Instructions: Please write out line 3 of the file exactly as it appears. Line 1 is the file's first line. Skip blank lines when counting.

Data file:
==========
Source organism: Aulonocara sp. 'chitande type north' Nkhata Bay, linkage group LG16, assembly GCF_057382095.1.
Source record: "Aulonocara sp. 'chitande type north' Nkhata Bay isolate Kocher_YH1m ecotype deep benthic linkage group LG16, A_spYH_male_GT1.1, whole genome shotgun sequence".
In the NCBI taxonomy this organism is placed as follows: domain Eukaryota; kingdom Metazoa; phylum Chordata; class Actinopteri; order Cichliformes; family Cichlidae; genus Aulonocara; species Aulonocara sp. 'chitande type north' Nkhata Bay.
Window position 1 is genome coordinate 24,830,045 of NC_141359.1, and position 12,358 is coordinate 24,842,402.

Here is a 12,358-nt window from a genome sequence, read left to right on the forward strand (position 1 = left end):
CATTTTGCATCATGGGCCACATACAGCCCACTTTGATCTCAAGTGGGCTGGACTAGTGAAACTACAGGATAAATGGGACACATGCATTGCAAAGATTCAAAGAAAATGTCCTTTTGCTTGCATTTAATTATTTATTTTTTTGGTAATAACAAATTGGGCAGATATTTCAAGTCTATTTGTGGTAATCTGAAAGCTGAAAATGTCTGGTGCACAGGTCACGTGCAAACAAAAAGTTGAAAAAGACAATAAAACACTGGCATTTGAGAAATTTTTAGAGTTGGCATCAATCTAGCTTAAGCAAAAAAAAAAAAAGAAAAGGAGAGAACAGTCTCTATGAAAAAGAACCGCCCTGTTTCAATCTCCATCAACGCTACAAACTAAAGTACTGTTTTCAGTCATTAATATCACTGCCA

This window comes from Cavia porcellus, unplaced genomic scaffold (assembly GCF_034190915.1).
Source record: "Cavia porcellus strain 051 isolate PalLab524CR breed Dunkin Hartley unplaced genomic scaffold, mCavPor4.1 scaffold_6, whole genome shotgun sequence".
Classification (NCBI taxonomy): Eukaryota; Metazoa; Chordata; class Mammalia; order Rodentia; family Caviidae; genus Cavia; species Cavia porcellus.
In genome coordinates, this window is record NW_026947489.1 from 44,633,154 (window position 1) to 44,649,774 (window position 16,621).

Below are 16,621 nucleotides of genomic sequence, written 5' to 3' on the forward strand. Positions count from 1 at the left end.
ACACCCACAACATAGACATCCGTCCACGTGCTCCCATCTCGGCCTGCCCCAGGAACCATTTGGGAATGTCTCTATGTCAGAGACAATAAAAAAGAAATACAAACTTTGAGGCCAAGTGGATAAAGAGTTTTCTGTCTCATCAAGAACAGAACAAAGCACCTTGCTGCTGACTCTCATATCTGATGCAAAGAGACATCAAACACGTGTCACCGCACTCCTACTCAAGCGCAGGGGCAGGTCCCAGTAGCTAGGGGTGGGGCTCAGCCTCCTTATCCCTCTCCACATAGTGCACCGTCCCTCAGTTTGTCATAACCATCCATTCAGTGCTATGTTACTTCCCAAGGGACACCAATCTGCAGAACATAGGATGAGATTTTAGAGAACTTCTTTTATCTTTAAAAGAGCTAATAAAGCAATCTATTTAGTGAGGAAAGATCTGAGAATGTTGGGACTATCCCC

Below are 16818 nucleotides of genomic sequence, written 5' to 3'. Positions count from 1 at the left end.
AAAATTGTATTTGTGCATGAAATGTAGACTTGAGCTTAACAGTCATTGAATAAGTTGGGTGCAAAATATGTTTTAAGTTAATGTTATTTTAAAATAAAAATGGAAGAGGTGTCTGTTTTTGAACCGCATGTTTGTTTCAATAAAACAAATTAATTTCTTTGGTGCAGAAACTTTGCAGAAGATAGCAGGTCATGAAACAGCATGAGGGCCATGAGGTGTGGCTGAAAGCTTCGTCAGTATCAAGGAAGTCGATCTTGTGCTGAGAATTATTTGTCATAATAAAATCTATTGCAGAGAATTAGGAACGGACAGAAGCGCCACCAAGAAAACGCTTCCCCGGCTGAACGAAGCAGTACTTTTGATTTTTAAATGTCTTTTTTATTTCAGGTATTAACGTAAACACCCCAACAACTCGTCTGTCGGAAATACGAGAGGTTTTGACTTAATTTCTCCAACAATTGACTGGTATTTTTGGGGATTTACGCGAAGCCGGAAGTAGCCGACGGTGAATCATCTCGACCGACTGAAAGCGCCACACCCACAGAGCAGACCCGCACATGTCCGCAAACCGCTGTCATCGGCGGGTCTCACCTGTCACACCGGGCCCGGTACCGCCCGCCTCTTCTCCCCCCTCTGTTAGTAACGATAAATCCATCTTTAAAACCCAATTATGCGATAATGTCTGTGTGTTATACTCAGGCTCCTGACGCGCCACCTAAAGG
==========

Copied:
In the NCBI taxonomy this organism is placed as follows: domain Eukaryota; kingdom Metazoa; phylum Chordata; class Actinopteri; order Cichliformes; family Cichlidae; genus Aulonocara; species Aulonocara sp. 'chitande type north' Nkhata Bay.